Agreed in principle.

Review findings do not constitute Government policy. Rather, review findings will be taken into account by the Government when deciding on what action, if any, to take. Government is always ultimately responsible for making policy decisions.

While the Government retains the discretion to commission a further review of a particular matter, it is not envisaged that there will always be a multi-stage review process. A follow up review would most likely occur in instances where public reaction to an initial review's findings indicated ongoing concern with various issues.

The Government agrees that if further reconsideration is warranted, then this should be done by persons independent of both the initial review and the administration of the matters under review.

In the case of implementing competitive neutrality, an independent Commonwealth Competitive Neutrality Complaints Office (CCNCO) has been established within the Productivity Commission. The CCNCO will receive complaints, undertake compliant investigations and provide advice to the Treasurer on the application of competitive neutrality to Commonwealth business activities.

1(l) Results of reviews and relevant key stages in the review process shall be publicly available;



As discussed earlier, transparency is an important element of any review process. Affected parties will be consulted in performing a review (as discussed in 1(i)) and the review will be open to public scrutiny at key stages in the process. For example, review reports are to be published.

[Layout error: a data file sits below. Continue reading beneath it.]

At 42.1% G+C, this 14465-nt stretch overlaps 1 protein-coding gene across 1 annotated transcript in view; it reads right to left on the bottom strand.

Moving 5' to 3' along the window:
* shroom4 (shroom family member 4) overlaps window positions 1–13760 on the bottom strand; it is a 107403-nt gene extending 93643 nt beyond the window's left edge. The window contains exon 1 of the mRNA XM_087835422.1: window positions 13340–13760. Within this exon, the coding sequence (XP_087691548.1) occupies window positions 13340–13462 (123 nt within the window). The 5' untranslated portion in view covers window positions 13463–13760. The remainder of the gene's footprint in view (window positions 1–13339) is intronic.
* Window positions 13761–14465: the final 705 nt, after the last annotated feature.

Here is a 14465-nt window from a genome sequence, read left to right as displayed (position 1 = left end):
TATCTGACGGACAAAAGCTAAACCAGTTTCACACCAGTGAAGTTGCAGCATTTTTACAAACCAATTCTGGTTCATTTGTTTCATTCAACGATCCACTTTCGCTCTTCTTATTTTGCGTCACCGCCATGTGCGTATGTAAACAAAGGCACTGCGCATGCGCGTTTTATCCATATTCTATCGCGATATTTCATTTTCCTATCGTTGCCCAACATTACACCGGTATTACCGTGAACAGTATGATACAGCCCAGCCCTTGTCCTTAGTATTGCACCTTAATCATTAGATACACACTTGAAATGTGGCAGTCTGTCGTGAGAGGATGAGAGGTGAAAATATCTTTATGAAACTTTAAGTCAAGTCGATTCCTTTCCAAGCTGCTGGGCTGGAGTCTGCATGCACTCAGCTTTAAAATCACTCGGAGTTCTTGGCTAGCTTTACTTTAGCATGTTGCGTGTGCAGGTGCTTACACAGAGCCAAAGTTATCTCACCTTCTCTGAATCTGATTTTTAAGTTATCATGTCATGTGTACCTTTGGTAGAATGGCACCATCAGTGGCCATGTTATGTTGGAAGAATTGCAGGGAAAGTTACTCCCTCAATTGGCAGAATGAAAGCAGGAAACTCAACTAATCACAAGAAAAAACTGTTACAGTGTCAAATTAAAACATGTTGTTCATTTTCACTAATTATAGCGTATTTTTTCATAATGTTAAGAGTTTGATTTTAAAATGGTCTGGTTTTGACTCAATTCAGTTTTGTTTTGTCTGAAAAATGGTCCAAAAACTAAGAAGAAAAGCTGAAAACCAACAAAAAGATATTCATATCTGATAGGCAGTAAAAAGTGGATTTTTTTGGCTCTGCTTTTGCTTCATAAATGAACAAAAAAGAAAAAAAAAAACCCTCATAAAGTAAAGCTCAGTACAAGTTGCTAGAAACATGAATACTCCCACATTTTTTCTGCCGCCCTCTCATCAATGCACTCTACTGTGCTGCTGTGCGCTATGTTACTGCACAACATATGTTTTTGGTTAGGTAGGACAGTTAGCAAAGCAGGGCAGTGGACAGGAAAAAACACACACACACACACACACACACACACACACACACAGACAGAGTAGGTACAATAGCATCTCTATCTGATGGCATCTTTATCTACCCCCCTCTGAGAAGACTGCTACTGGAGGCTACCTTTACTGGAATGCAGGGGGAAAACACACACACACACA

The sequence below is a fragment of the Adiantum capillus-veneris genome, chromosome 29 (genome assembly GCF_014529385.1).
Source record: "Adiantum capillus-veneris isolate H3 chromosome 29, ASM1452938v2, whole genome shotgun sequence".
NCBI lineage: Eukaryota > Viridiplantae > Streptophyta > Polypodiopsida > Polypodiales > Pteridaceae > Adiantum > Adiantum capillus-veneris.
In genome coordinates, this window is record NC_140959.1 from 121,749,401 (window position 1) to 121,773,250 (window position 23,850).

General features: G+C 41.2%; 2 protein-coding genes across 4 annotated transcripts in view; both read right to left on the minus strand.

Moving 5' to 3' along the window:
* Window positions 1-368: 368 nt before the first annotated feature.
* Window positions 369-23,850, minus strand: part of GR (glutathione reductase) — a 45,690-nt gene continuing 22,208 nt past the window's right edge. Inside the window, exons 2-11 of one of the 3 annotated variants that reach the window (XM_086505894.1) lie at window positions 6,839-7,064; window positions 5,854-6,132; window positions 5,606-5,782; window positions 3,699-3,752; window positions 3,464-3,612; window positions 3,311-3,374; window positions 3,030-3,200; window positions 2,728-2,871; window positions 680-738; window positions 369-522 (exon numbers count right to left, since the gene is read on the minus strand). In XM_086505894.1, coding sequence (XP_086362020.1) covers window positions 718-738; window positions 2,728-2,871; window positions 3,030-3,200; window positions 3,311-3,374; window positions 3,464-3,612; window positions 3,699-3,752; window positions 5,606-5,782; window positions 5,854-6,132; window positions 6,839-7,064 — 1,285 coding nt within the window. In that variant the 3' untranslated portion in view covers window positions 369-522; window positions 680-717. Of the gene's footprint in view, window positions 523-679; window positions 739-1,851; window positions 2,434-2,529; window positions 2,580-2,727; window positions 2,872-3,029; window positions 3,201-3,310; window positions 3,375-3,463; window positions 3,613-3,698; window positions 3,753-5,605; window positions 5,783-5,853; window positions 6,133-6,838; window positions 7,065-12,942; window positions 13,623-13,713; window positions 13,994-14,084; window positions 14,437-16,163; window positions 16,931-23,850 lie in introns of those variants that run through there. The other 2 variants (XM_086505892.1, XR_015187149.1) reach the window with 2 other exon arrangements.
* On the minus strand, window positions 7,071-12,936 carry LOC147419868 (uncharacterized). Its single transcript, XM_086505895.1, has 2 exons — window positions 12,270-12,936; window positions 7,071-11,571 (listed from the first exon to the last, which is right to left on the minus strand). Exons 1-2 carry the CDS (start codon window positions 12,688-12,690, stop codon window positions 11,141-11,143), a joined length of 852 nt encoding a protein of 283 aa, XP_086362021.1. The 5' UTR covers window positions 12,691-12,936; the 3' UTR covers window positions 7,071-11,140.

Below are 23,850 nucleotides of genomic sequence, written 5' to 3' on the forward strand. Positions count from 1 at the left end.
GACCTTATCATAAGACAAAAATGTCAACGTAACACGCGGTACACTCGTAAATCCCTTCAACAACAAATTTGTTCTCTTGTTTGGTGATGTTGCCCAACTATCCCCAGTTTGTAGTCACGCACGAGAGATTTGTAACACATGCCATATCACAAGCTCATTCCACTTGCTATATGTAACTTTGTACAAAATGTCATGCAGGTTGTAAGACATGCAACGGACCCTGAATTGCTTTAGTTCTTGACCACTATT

However, the scope of a review and the review body's mandate, will not be limited by transparency considerations.

The Competition Principles Agreement requires jurisdictions to publish annual reports on their progress in implementing competitive neutrality and the legislation review principles. Jurisdictions are currently preparing these reports which will be publicly available. They will provide information on the implementation of competition policy, including the results of competition policy initiated reviews.

In addition, the NCC will assess jurisdictions' implementation of competition policy before the payment of each of the three tranches of competition payments, as satisfactory progress towards implementation is a precondition for receipt of competition payments. The NCC has published its first assessment in June 1997 and further assessments will be made in 1999 and 2001.

1(m) Where a matter is reconsidered at a later date, similar processes to those that applied to the initial consideration should be followed; and


Agreed in principle.

There should be consistency in review processes. However, it may not always be necessary to redo a full review. It may be the case that successive reviews would be best limited to considering particular issues that have become apparent since the initial review. This will be decided on a case by case basis.